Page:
This is, from my perceptive, a symptomatic problem and not a root problem (like a runny nose when you are infected with a flu)

I also don’t see this as a problem designers can work around, unless they instead work on changing the root of the problem. (attack the disease, not it’s symptoms)

Products are designed for our needs. (Consumer’s needs + Producer’s needs)
Consumer’s seek needs/wants for the least cost, producer’s seek to maximize profit.
Therefore, what we see becomes natural, people buy the cheapest available for their needs/wants, and so companies provide those products. But in order to maximize profit you have to cut costs, and that can be done so by externalizing costs. So what is ultimately provided is a product with as much of it’s cost externalized, which bears consequences as we all know. That is why charitable/green/social responsible products are becoming trendy, they remove some of the guilt conscientious buyers have when purchasing it.
Now, can our current economic system run efficiently in a market based on charitable/green/social responsible products?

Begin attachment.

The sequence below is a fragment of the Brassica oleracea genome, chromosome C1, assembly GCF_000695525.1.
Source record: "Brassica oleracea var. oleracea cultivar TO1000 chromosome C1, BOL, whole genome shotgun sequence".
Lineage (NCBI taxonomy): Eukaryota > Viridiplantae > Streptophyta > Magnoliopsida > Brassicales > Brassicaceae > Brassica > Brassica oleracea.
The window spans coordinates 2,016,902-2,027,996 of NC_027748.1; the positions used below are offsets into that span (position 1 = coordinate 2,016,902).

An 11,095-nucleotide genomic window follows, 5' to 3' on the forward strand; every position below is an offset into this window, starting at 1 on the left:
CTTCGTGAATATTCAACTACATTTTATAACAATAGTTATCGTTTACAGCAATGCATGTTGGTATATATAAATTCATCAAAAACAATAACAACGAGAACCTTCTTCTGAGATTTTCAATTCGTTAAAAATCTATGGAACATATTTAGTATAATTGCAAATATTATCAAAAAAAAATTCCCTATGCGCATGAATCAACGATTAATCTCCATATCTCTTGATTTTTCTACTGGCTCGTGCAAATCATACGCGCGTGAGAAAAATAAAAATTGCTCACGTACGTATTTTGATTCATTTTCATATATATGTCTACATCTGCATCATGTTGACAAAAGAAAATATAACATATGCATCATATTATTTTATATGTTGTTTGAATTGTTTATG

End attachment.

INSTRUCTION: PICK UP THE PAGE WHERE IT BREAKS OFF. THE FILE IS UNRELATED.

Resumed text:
I don’t think so, since nothing physically produced can ever maintain an operational lifespan longer than what can
be endured in order to maintain economic integrity through cyclical consumption.
I kind off already went through all this in this topic Design for the sake of design?
And here is a great lecture on the “disease” part of society i was talking about

I’m enough of a cynic to think that that group of people aren’t just going to say,
“Hey, it’s ok that my family and their predecessors have lived in abject poverty while
your family had SUVs, 4 ATVs, Large Screen TVs and a cell phone every year or two.”

I have so much more trust in humanity. Normaly aspiring cultures do not repeat the big failures
and mistakes of their forbears. The 21st century will be an Asian century, not European or American.
And the Chinese are well on track to shift their economy into better business models. (As are Bahrain
and Katar). There are always doomed examles like Dubai, but what the heck, I’ll rather look at the positives
and try to do what I can in my field of responsibility.

Merry Christmas !


IP, In case you haven’t seen it, take a look at fellow Canadian, Edward Burtynski’s Manufactured Landscapes. (It’s on iTunes)

It’s a pretty uncompromising look at the effects of manufacturing on lives and landscape, mostly in China.

Grim stuff. And a happy Christmas to you and yours.

+1 for Manufactured Landscapes. I feel the good thing about that film is his “non-political” POV, that lets you interpret the scenes as you wish, and admire them for the abstract beauty.